The Trouble with Relationships

For those of you who have not been visiting my blog for long, we have a dog we adopted at the end of January who likes to carry squeaky toys with him wherever he goes.  Because he was previously mistreated, he has issues with food.  So, getting a new squeaky toy every once in a while has been a more effective reward than traditional doggy treats.  This has resulted in some unexpected growth to the family.

Many weeks ago, we had an “incident” where Lamb disappeared.  She went missing for two weeks.  About the second week, ‘Possum also went missing.  We were suspicious.  About a week after posting the story of our Lost Lamb, Lamb turned up again.  She was hiding under the bed.  ‘Possum turned up about a day later, mysteriously reappearing without any explanation.

Interestingly, since that incident, Lamb and ‘Possum were rarely seen together.

In the meantime, new members of the family seemed to be getting out of control.  I decided I needed to do some new portraits since it’s been a while since I last shot the entire collection of Tisen’s collection.

Unfortunately, quite a few members of the family were out in the car, but I did manage get a group portrait of Red Dog, Minnie, Eddie, Baby Beaver, ‘Possum, Lion, Big Dog, Duck, Goat, Lamb, and Blue Dog.  In the car were Squirrel, Mr. Beaver, Puppy Luv, Tiger, Jack, and Hog.  I’m thinking you can probably figure out which ones are which.

What I didn’t expect when shooting was the revelation of some really strange relationships.  As it turns out, apparently Lamb and Duck have something going on, but ‘Possum is not over Lamb.  This was revealed to me in the middle of the shoot when Duck and Lamb unexpectedly started to run for one another and ‘Possum got in the middle of it.  In fact, ‘Possum grabbed Duck by the throat and, had I not intervened, Duck would have been a goner.

By taking a photo of the event in action every few seconds, I managed to get 18 shots that I’ve strung together into a video.  It’s a bit  . . . uh . . . rough, but you’ll get the idea.

It was a lot of fun to be shooting and have two of your models suddenly expose previously undetected emotion.  Even better, a third participant decided to be extremely jealous.

At least I know where to look if Lamb disappears again!

Monkey Feet

It all started on the hike to Grinnell Glacier in Montanna.  Pat and I were working our way up the mountain trail with me in my hiking boots that felt like giant led-filled balloons when we passed a couple on their way back down.  They looked impossibly fresh.  They weren’t limping.  They looked relaxed and comfortable.  As I looked down to find footing, I noticed their feet.  Low and behold, they were wearing fivefingers shoes.  I had heard of fivefingers before, but it hadn’t occurred to me people would wear them on the trail.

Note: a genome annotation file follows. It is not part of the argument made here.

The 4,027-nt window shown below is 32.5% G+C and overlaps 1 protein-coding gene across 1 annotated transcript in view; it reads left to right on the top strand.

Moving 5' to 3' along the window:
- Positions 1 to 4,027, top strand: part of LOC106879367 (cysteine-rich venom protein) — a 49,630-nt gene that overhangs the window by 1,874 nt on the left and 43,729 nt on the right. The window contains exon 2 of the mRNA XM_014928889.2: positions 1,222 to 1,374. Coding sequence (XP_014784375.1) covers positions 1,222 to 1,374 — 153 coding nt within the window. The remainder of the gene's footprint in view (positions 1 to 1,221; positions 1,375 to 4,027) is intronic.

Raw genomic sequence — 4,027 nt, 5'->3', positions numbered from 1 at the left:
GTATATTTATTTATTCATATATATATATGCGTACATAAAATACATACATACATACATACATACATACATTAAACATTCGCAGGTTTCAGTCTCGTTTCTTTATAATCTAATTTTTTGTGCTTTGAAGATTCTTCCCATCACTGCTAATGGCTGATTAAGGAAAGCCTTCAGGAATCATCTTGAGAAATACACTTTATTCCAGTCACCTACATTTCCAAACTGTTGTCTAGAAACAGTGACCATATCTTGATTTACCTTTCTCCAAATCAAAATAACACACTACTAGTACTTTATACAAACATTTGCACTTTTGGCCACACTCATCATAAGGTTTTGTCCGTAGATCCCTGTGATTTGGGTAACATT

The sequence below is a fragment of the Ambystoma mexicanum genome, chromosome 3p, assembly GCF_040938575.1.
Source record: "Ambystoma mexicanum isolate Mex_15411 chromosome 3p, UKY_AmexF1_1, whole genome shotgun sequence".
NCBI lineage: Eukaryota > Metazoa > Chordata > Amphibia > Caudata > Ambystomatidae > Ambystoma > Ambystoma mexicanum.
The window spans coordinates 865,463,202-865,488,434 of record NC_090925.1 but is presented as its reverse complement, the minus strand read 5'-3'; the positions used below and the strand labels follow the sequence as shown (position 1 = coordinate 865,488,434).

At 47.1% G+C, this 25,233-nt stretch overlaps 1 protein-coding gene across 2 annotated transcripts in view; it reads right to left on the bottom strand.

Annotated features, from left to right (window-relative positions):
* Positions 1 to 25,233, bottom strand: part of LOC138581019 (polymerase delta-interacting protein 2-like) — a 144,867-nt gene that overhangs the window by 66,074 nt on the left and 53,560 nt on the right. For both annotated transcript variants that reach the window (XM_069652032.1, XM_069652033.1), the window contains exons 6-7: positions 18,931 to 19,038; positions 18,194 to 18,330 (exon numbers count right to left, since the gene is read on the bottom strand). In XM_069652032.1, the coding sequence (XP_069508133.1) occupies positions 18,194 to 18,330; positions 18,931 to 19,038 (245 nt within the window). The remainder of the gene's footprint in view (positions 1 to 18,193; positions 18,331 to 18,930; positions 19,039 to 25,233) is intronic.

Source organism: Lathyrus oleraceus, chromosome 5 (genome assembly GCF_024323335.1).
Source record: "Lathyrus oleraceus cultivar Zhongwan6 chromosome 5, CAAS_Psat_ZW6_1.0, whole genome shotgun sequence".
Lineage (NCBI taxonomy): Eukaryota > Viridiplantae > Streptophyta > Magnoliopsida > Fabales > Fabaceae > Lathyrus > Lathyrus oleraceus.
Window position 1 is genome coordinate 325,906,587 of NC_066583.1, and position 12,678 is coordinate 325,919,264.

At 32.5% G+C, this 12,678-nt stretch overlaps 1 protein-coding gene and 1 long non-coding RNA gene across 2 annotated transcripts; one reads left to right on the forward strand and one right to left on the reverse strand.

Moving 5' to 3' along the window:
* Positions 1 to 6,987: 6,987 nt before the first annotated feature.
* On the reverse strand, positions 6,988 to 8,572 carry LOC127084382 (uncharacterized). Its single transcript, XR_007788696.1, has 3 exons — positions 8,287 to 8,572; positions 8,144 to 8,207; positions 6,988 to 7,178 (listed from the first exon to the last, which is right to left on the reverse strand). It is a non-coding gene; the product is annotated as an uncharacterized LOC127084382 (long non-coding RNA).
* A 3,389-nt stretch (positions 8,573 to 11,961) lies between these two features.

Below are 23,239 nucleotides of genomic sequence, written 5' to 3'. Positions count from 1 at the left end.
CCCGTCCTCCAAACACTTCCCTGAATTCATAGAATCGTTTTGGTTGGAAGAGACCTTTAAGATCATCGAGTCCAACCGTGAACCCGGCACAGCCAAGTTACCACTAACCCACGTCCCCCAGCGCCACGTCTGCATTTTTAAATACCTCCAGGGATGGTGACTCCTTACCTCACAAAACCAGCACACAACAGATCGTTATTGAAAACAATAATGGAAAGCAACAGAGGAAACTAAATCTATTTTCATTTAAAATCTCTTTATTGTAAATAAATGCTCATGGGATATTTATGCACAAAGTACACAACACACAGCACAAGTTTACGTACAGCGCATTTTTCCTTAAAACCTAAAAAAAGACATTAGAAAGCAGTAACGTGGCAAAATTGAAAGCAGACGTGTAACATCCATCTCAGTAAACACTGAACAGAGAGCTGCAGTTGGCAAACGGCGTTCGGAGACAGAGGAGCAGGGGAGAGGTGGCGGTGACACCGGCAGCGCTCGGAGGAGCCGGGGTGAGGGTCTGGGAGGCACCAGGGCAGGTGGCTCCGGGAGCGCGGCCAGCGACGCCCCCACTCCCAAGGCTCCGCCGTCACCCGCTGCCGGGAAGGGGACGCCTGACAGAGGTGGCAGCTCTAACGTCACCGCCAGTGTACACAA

After limping our way back at the end of the hike with me barely able to put weight on my knees and hips, I found myself wanting to try fivefinger shoes.

When we got home, I bought a pair like the ones we saw on the trail–black neoprene.  Although I didn’t give them a true trail test for many months, they turned out to be a miracle on the treadmill.  My knees and hips felt better than they’d felt in years after the initial adjustment period.

There definitely is an adjustment period!  A whole bunch of tiny muscles in my feet and ankles had to be reborn and developed before I could walk as fast or as far as I had been walking.  But, once I’d adjusted my stride and footfall and developed weakened muscles, I was pretty sure I could walk forever without getting the shooting pains I’d become accustomed to.

Alas, the neoprene was hot.  It was hot indoors and hot in the fall and spring, but not warm enough for the colder temperatures I’d hoped to wear them in.  That led to the trekking pair.  They have a mesh weave that breathes.  Unfortunately, they weren’t made to be drug across the ground on their tops, which is exactly what happens when one is learning to hang glide, resulting in excess wear and tear.  My feet also do not like the tread on those shoes.  If I walk on hard surfaces in them, I get blisters on my big toes.

This led to the much softer and cushier black and gray pair, which I love.  However, they are a little too soft for the trail, which brings us to the orange pair.  They are supposed to have some extra support to protect against rocks.  I’m testing them tomorrow for the first time on the trail.

There are definitely tradeoffs.  Kicking a rock or stepping on something sharp feels a lot different (and not good!) in fivefinger shoes than in hiking boots.   They are also not good in cold and/or wet conditions.  My feet turned to blocks of ice on a short 2 mile walk that started off slogging through mud last November.  I was glad I’d brought my boots for the longer hike we did right after that.  For this reason, I bought a new pair of boots, too, much lighter than my previous pair.  I wish I didn’t need them.